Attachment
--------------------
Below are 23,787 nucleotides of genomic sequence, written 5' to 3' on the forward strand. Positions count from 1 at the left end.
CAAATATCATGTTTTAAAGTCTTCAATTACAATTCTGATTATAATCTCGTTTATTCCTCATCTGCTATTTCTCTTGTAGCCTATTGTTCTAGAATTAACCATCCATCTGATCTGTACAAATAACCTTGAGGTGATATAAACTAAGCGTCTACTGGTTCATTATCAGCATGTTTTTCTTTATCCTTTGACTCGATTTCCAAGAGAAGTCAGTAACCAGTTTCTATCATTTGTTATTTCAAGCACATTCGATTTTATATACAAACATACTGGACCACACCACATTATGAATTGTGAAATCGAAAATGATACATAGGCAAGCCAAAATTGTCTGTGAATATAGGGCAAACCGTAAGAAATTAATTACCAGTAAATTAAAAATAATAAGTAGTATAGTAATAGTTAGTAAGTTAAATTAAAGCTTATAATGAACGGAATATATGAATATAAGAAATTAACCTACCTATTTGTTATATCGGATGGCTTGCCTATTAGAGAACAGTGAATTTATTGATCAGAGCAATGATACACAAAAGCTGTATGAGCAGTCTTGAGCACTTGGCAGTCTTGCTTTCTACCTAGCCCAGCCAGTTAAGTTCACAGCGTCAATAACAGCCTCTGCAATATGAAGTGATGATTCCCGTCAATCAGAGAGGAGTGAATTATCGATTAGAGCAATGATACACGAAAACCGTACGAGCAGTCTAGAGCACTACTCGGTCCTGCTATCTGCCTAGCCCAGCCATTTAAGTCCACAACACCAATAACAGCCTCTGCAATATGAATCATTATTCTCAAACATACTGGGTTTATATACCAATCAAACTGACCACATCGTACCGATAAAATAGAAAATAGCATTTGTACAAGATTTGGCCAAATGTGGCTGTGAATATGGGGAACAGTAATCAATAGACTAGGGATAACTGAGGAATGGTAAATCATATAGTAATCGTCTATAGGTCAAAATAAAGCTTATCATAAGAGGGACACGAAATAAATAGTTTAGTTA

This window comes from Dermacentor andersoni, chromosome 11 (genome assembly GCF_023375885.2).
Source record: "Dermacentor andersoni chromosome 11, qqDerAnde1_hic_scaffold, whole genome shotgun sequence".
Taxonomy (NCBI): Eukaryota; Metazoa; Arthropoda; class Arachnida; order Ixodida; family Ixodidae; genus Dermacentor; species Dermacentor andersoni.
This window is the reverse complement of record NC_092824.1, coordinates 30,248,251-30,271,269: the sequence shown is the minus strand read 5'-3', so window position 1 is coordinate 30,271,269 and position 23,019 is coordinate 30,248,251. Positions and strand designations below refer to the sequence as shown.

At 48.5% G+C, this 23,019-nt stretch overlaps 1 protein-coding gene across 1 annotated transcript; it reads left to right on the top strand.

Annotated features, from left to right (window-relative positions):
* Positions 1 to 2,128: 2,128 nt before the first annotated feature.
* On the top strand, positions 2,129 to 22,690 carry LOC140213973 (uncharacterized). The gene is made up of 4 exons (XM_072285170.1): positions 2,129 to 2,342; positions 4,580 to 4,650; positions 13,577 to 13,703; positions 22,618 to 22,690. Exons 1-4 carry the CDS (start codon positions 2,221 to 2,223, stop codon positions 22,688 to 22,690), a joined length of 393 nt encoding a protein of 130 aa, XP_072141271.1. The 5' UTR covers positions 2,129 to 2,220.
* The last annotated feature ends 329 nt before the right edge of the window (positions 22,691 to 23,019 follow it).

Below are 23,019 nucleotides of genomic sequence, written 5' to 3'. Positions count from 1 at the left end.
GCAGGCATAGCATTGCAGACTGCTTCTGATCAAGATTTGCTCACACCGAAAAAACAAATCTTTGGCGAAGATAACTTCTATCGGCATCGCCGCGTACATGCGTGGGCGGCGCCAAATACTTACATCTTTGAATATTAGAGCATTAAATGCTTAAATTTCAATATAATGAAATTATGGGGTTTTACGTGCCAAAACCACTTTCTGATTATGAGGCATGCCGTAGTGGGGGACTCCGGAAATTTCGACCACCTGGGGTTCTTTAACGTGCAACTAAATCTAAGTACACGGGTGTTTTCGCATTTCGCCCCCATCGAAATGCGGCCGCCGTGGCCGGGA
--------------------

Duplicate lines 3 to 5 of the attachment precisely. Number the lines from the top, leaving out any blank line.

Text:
This window comes from Dermacentor andersoni, chromosome 11 (genome assembly GCF_023375885.2).
Source record: "Dermacentor andersoni chromosome 11, qqDerAnde1_hic_scaffold, whole genome shotgun sequence".
Taxonomy (NCBI): Eukaryota; Metazoa; Arthropoda; class Arachnida; order Ixodida; family Ixodidae; genus Dermacentor; species Dermacentor andersoni.